National Trust counts cost of Pembrokeshire storms

First published in News

The National Trust in Pembrokeshire is counting the cost of the county’s recent storms.

Staff estimate it will cost over £25,000 to repair damage to their woodlands, involving several weeks of work by National Trust rangers, volunteers and local tree surgeons.

Many large, mature trees have been uprooted on the Stackpole estate; at Colby Woodland Garden, near Amroth and Little Milford Woods, near Haverfordwest.

Said Jonathan Hughes, general manager for the National Trust in Pembrokeshire: “We’re working hard to remove the fallen trees and repair damaged footpaths and fences, but this will mean some disruption to rights-of-way in the coming weeks.

“We’ve also had to close some paths because trees are leaning over them. These, too, will need to be cut down before visitors can safely use the paths again.”

The fallen wood will all be put to good use, with some being left in situ to increase bio-diversity by providing homes for insects, ferns and fungi. At Stackpole, the wood will be dried, seasoned and then chipped to fuel the biomass boiler heating the Stackpole Outdoor Learning Centre, and across Pembrokeshire, the Trust’s holiday cottages with wood burners will also benefit.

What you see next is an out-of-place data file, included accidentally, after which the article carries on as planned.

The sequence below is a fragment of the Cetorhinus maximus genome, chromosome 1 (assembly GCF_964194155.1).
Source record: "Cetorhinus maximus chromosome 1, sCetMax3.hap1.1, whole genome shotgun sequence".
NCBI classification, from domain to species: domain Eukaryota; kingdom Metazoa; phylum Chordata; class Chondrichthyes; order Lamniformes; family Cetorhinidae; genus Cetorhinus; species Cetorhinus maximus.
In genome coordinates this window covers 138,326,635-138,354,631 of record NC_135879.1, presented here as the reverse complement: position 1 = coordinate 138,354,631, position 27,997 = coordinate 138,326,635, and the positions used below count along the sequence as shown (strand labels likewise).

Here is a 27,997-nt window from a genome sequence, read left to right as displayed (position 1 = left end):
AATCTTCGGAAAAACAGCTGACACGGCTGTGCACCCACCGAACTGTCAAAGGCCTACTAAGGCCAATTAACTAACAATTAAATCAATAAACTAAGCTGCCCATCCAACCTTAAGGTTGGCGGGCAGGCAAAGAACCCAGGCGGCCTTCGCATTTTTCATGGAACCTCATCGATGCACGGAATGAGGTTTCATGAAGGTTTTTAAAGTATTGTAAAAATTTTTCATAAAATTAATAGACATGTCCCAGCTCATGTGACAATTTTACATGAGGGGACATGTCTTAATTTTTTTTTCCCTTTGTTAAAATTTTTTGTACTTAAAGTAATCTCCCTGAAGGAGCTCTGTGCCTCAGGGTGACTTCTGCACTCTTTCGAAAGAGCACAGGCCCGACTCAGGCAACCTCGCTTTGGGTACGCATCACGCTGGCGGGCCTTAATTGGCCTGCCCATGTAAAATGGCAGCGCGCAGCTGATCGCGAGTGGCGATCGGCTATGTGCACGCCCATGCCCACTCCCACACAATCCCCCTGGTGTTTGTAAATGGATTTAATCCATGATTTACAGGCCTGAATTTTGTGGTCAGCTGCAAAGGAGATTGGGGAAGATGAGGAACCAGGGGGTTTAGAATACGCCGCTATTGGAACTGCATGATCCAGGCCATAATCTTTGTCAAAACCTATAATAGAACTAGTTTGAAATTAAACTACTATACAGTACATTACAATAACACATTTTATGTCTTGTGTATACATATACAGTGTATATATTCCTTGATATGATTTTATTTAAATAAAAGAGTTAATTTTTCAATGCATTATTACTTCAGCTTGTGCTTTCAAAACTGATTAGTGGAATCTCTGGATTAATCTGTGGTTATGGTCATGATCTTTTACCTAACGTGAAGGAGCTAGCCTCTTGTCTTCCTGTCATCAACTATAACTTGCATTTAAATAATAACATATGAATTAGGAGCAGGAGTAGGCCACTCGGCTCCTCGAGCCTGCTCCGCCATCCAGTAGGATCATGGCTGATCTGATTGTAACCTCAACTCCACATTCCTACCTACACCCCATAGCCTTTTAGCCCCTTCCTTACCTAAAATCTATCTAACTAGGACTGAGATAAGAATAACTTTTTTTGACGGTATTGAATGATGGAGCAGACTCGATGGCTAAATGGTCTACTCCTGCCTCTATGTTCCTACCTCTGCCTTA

The unforeseen work caused by the storms is an additional drain on the charity’s budget, at a time when the staff and volunteers are busy preparing for the new visitor season.

Colby Woodland Garden’s manager, Steve Whitehead, said: “Our visitors need to be aware that this work will be ongoing, and whether they’re on the wider Colby Estate or in the woodland garden, walkers may find paths closed off for their own safety.”

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